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- Part One (weeks 1-3) covers important political developments in Australian since Federation
- Part 1: WWI, the Great Depression, WWII
- Part 1: The Dismissal, and politics since the neo-liberal era of the late-1970s onwards
- Part Two (weeks 4-9) explores Australia's institutions
- Part 2: The Australian Constitution, the High Court, and Federalism
- Part 2: The Executive and Parliament
- Part 2: Australia's political parties
- Part 2: Ideas and ideologies supporting and sustaining these institutions
- Part Three (weeks 10-13) critically evaluates the major debates, issues, and interests of Australian politics and society in a global context
- Part 3: The impacts of economic crisis
- Part 3: Neo-liberalism
- Part 3: Globalisation
- Part 3: Environmentalism
- Part 3: `Americanization'
- Discussion forum/Discussion Board
- Online assignment submission
- Standard Media
- Resources and Links
You cannot enrol in this subject if you have successfully completed any of the following subject(s) because they are considered academically equivalent:
If you have no prior university experience, you should complete BAR100 Academic Learning Skills or COM10006 Academic Literacies: Learning and Communication Practice before starting this subject.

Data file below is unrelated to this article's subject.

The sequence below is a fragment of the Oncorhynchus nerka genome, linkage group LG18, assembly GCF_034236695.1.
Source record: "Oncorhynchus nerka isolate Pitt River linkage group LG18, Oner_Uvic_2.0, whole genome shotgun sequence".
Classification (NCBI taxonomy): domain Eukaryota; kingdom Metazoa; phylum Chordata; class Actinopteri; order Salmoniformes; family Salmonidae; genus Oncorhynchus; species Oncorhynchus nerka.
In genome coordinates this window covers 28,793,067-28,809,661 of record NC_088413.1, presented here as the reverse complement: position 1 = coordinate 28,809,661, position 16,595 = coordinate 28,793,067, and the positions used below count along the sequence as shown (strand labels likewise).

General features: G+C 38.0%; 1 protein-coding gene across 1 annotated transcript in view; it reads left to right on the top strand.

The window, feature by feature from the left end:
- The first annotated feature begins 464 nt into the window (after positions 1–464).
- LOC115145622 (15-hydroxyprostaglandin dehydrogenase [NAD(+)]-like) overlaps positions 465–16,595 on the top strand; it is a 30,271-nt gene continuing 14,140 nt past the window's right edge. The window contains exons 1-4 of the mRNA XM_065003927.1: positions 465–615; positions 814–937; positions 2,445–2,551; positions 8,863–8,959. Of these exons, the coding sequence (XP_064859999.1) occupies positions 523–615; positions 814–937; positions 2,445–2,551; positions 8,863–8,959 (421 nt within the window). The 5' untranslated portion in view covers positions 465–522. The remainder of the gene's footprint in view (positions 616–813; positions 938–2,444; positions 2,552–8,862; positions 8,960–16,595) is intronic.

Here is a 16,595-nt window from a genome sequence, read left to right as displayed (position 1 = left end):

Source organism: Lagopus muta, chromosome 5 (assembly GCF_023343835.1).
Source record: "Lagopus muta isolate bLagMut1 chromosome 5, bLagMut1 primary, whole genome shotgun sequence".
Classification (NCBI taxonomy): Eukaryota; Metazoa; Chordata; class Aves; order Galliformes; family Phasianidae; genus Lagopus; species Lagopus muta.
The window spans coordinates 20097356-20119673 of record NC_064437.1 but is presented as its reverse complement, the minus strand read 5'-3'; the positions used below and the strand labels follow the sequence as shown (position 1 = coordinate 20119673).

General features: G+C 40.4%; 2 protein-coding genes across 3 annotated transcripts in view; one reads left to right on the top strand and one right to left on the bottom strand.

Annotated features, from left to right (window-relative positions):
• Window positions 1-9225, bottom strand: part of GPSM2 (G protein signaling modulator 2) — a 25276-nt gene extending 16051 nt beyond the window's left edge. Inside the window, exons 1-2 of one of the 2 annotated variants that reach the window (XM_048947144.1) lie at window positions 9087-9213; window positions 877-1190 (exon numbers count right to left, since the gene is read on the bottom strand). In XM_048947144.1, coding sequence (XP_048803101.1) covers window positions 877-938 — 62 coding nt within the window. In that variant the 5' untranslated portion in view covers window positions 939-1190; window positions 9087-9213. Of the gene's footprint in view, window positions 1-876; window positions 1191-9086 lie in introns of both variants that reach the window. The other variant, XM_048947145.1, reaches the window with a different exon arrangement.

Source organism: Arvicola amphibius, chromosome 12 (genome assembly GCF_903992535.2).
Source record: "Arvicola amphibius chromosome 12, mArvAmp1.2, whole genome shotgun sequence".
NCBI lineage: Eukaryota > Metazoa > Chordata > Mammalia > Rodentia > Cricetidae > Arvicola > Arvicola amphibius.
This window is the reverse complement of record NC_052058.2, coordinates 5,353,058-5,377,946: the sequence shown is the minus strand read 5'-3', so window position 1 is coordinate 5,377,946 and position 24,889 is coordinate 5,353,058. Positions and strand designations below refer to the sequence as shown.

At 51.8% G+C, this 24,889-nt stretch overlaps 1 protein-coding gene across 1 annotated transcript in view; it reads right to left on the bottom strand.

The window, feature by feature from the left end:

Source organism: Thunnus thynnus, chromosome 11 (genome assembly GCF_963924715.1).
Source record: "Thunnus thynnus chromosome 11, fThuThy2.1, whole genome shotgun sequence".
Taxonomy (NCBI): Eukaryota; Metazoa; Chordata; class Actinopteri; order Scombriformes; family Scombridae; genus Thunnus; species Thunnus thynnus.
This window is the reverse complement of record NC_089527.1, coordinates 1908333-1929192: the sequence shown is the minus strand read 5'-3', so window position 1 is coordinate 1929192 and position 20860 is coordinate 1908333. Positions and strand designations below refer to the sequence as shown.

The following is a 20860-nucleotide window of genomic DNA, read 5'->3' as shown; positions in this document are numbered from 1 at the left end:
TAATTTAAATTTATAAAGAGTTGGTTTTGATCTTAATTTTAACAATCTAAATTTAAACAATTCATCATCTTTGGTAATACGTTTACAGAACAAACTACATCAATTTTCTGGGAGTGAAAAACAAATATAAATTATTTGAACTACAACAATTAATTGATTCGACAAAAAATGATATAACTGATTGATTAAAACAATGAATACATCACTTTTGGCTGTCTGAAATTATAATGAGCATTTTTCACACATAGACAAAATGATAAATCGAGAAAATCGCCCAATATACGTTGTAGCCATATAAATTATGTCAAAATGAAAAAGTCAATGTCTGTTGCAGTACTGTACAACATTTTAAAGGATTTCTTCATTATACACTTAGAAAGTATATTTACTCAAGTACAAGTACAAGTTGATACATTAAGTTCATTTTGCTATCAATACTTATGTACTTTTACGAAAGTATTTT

No special requirements
This subject was previously known as PLT110 Australian Politics in Global Context.
In this subject, we critically assess Australian politics from the perspective of political and economic history, through the lens of social power and financial interests, and drilling down into contemporary debates about economic crisis, globalisation, nationalism, environmental catastrophe and war. With this approach in mind, we examine key Australian political institutions, ideologies, and issues. What is the nature of Australia’s key political institutions (the Constitution, the High Court, Federalism, Government and Parliament), and are they democratic and just? Could we live without them? What are some of the radical critiques of these institutions and the interests they serve? What is ‘Australia’, after all – a unified nation of peoples with shared identities and interests, or a construct that serves wealth and power by masking deep social fractures, or something else again? These questions should be seen as an entrée to Australian politics before embarking on the more in-depth companion subject, Contemporary Issues in Australian Politics, POIX201.
- Reading Critique (10%)
- Minor Essay (30%)
- Major Essay (45%)
- Participation (15%)
Textbook information is pending.
Bachelor of Arts
- Major in Ancient History
- Major in English
- Major in Modern History
- Major in Philosophy
- Major in Politics
- Major in Society and Culture
- Major in Sociology